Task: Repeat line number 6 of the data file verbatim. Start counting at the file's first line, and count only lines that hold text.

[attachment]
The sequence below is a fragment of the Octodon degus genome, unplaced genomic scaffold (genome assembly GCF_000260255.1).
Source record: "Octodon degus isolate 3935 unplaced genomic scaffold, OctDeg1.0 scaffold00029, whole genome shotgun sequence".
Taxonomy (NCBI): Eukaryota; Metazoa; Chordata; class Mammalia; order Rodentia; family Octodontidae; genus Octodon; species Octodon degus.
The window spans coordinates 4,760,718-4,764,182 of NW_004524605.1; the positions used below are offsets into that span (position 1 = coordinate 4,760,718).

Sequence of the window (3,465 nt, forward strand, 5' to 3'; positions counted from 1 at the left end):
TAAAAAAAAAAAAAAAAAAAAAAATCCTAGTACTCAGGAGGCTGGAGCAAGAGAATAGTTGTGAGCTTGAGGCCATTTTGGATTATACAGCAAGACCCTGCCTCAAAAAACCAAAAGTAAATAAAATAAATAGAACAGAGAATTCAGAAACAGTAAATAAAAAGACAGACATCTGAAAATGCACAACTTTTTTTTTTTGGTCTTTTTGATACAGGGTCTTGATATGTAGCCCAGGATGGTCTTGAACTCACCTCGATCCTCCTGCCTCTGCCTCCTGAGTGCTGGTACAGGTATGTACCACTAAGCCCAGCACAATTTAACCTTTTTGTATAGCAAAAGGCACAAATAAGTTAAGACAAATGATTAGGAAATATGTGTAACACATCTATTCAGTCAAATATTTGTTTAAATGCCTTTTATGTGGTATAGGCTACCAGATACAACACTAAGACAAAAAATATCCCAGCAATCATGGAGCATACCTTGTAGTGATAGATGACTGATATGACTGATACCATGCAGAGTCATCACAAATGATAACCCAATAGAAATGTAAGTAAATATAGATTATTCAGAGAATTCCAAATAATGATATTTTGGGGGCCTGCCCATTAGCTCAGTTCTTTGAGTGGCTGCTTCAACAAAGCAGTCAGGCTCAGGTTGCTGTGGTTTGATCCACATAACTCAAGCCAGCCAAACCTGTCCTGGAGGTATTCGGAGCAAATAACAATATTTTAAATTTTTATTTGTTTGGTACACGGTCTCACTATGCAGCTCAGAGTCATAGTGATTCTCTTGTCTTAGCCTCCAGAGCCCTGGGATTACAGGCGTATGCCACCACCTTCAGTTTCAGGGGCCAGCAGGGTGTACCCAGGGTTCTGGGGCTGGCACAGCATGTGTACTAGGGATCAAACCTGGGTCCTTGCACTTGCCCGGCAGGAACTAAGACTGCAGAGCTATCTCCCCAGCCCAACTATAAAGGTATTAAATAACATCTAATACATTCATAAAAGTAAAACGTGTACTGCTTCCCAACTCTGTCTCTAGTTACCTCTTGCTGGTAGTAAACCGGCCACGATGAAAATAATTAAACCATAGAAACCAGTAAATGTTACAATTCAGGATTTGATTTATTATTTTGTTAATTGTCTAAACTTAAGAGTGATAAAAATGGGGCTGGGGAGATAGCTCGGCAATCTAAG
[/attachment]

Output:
TAAAAAAAAAAAAAAAAAAAAAAATCCTAGTACTCAGGAGGCTGGAGCAAGAGAATAGTTGTGAGCTTGAGGCCATTTTGGATTATACAGCAAGACCCTGCCTCAAAAAACCAAAAGTAAATAAAATAAATAGAACAGAGAATTCAGAAACAGTAAATAAAAAGACAGACATCTGAAAATGCACAACTTTTTTTTTTTGGTCTTTTTGATACAGGGTCTTGATATGTAGCCCAGGATGGTCTTGAACTCACCTCGATCCTCCTGCCTCTGCCTCCTGAGTGCTGGTACAGGTATGTACCACTAAGCCCAGCACAATTTAACCTTTTTGTATAGCAAAAGGCACAAATAAGTTAAGACAAATGATTAGGAAATATGTGTAACACATCTATTCAGTCAAATATTTGTTTAAATGCCTTTTATGTGGTATAGGCTACCAGATACAACACTAAGACAAAAAATATCCCAGCAATCATGGAGCATACCTTGTAGTGATAGATGACTGATATGACTGATACCATGCAGAGTCATCACAAATGATAACCCAATAGAAATGTAAGTAAATATAGATTATTCAGAGAATTCCAAATAATGATATTTTGGGGGCCTGCCCATTAGCTCAGTTCTTTGAGTGGCTGCTTCAACAAAGCAGTCAGGCTCAGGTTGCTGTGGTTTGATCCACATAACTCAAGCCAGCCAAACCTGTCCTGGAGGTATTCGGAGCAAATAACAATATTTTAAATTTTTATTTGTTTGGTACACGGTCTCACTATGCAGCTCAGAGTCATAGTGATTCTCTTGTCTTAGCCTCCAGAGCCCTGGGATTACAGGCGTATGCCACCACCTTCAGTTTCAGGGGCCAGCAGGGTGTACCCAGGGTTCTGGGGCTGGCACAGCATGTGTACTAGGGATCAAACCTGGGTCCTTGCACTTGCCCGGCAGGAACTAAGACTGCAGAGCTATCTCCCCAGCCCAACTATAAAGGTATTAAATAACATCTAATACATTCATAAAAGTAAAACGTGTACTGCTTCCCAACTCTGTCTCTAGTTACCTCTTGCTGGTAGTAAACCGGCCACGATGAAAATAATTAAACCATAGAAACCAGTAAATGTTACAATTCAGGATTTGATTTATTATTTTGTTAATTGTCTAAACTTAAGAGTGATAAAAATGGGGCTGGGGAGATAGCTCGGCAATCTAAG